Elie Wiesel is very bold. We must be bold in return. He may feel that at his advanced age he should put it all out there, and, with his untouchable reputation and the protection of the mass media, go for broke. He defended Israel too, as he always does, especially in its formation (in which he played a part), and said he “hopes” for peace—easy to say. Wiesel poses himself as a defender of children, even while Israeli policies kill Palestinian children without a care. Everyone knows this, but at this large gathering, with most students sitting in the cheap seats in the upper balconies, there is no way to shout a question at him.
Robert Ransdell considers his action a success
Ransdell has informed Elie Wiesel Cons The World that he is writing up his May 6 experience to post on the internet under his name, but he sent a long email describing what took place. Unfortunately, he was alone and there was no one to take photographs of him.
Upon arriving at the Cintas Center, he says he was already tailed by a motorcycle cop, who, however, did not accost him. After parking his car in the lot and walking a short distance toward the entrance, he was approached by two men in suits who identified themselves as campus police and told him he would not be admitted into the building. Hillel had done it’s job. They took his ticket and gave him a $20 bill to compensate for the cost. Ransdell was dressed in his custom t-shirt and hat which asked the question of Wiesel’s tattoo and stated the $1000 challenge.
Ransdell says he was prepared for this eventuality, so he left and parked across the street. He then stood on a street corner right in front of the main entrance to the Xavier campus where most of the people coming to the event would enter. It was still 45 minutes before 7 pm. He had brought with him a sign which was easily visible, and so he stood there with his sign, wearing his custom t-shirt and hat while the traffic flow built up until it was badly stalled first on one side and then the other, as each lane had to wait to turn into the entrance.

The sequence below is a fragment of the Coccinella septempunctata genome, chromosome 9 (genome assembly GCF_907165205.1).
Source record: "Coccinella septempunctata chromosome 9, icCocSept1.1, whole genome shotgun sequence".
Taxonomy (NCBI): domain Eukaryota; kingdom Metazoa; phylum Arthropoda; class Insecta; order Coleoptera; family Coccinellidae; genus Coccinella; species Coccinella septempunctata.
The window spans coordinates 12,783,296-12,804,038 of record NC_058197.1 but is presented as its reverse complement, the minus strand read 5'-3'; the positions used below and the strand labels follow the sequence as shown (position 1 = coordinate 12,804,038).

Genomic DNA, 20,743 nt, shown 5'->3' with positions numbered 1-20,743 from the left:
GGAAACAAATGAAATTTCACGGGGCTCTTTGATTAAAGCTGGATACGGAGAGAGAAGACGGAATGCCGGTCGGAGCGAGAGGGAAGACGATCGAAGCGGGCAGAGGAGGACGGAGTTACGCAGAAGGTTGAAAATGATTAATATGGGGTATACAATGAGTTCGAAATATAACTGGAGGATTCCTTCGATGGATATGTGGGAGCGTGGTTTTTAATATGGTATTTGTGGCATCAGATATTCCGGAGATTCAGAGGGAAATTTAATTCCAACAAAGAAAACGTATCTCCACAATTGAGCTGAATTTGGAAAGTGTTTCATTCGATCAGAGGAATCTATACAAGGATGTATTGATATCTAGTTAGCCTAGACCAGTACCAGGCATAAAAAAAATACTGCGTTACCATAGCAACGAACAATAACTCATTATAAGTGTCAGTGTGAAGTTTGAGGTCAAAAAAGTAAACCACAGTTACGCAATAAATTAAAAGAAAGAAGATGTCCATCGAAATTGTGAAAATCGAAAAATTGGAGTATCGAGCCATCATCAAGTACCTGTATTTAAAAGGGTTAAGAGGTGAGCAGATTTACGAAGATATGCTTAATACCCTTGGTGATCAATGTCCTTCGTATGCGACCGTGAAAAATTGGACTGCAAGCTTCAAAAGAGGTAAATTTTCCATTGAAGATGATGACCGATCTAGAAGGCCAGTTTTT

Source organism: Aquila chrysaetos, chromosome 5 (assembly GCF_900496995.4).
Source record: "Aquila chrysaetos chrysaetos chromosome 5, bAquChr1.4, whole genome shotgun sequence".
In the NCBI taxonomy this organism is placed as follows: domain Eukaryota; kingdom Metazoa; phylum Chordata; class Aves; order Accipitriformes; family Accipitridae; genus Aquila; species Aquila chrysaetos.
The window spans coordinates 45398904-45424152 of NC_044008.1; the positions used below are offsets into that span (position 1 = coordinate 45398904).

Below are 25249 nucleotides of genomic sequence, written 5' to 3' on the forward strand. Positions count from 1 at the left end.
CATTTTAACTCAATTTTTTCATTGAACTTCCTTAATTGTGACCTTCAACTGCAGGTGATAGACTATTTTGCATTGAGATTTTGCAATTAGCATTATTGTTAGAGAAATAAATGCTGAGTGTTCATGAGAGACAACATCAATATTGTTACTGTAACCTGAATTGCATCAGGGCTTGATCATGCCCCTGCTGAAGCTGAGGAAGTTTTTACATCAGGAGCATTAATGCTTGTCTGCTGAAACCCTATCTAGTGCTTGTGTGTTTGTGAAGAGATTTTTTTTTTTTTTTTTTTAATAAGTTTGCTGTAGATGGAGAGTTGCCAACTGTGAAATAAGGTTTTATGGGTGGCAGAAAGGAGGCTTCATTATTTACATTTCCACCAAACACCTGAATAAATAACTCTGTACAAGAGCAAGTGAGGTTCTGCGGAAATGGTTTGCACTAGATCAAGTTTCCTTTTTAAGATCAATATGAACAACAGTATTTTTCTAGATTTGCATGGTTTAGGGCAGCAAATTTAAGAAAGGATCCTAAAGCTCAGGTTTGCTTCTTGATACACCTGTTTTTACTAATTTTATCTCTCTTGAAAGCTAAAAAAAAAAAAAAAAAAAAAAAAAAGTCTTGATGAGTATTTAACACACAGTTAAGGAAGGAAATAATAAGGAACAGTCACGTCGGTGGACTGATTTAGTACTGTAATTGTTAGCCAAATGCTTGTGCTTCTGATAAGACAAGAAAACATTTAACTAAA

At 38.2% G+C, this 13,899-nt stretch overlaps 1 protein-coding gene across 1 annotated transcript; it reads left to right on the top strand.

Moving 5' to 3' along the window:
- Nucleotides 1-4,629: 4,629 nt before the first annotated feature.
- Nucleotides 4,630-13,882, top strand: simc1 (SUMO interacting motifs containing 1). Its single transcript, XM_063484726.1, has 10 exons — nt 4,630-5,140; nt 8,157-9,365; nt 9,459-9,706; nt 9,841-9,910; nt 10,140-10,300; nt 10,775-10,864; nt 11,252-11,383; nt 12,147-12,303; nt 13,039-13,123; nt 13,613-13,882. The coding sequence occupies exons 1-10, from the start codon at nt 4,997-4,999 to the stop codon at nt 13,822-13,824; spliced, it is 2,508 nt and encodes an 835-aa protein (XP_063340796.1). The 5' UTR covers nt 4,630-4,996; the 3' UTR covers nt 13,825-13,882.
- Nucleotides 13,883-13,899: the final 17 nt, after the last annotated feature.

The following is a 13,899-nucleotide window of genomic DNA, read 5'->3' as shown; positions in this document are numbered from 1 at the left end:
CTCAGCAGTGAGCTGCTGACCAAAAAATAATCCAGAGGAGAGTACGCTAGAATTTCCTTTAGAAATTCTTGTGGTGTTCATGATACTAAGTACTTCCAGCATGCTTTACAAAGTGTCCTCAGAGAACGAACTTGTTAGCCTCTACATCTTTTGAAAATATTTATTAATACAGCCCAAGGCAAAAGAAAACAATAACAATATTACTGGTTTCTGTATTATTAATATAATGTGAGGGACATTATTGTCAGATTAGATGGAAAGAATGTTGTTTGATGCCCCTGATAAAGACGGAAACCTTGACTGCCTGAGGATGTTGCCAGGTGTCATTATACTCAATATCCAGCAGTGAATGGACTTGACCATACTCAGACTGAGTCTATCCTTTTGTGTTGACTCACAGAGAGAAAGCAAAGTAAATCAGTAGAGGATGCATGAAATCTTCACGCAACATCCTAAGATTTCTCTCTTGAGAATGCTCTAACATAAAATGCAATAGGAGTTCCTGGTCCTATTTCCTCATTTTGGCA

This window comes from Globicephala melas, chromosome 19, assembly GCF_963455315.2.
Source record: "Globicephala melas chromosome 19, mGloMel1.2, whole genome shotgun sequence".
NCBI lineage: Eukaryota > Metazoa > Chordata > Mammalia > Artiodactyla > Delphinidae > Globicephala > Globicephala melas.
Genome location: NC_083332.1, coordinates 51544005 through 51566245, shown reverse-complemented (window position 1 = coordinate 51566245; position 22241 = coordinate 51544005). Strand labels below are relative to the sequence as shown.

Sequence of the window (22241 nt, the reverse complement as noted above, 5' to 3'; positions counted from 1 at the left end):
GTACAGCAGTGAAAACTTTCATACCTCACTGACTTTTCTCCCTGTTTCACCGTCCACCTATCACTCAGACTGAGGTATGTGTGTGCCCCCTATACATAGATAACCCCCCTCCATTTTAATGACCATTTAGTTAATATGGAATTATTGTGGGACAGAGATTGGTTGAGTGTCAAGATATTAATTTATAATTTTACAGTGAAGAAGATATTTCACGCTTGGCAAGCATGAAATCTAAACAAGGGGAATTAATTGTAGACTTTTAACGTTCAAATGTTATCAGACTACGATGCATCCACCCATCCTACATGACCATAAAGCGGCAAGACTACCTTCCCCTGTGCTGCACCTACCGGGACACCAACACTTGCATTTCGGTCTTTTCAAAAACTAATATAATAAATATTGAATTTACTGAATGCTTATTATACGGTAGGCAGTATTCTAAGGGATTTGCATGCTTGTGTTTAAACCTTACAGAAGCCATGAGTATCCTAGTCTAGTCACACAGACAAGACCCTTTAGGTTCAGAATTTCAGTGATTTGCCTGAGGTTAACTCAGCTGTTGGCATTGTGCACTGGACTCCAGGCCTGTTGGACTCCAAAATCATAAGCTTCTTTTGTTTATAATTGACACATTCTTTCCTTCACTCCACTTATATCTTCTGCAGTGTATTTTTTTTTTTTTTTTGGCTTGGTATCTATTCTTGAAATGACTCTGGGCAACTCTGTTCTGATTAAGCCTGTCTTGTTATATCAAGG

He says he was easily seen by the occupants in the cars since he received stares, visible gasps, sneers and middle fingers from them, while he smiled and waved. Some yelled words such as “bigot”at him, which is clearly the wrong word as he was asking to see a tattoo which Elie Wiesel has always said he has but which he has never shown. (Not to mention that photographs show it isn’t there.) Ransdell said some police were stationed across the street from him, which made him feel safer from the likelihood of someone getting out of a car and coming after him. So, all in all, Robert was a happy camper.
Critics and news blackout
He says he stayed until about 7:15 when traffic became completely normal again. Further details will be in Ransdell’s own written account. But I call him a courageous man for standing up to the power of the Jews in his own town as a known entity. He is a good-looking, well-spoken young man and while I would not have written the flyer exactly as he did, or put on the sign exactly what he did, I only find fault with those “couch quarterbacks” on CODOH Forum who criticize his actions from behind their pseudonyms. (Not all are critical.) If we had just a hundred Robert Ransdells, what an impact we could make. Why don’t we? Ransdell has allies but they are afraid to go to a public function with him! Another one who went out alone to a college campus with flyers about Elie Wiesel’s tattoo was Steve Bock, but these two live almost the entire width of the United States apart from each other.
The Channel 9 news truck was in the area, but made a point to ignore him — another example of the news black-out on any activity that is not good for Jews. They like controlled acts of “antisemitism” to feed their narrative, but do not like to have Elie Wiesel’s self-proclaimed tattoo brought into the limelight. That’s why we use it. It’s the most visible and effective counter to his story of himself as a holocaust survivor. Elie, please show us the tattoo!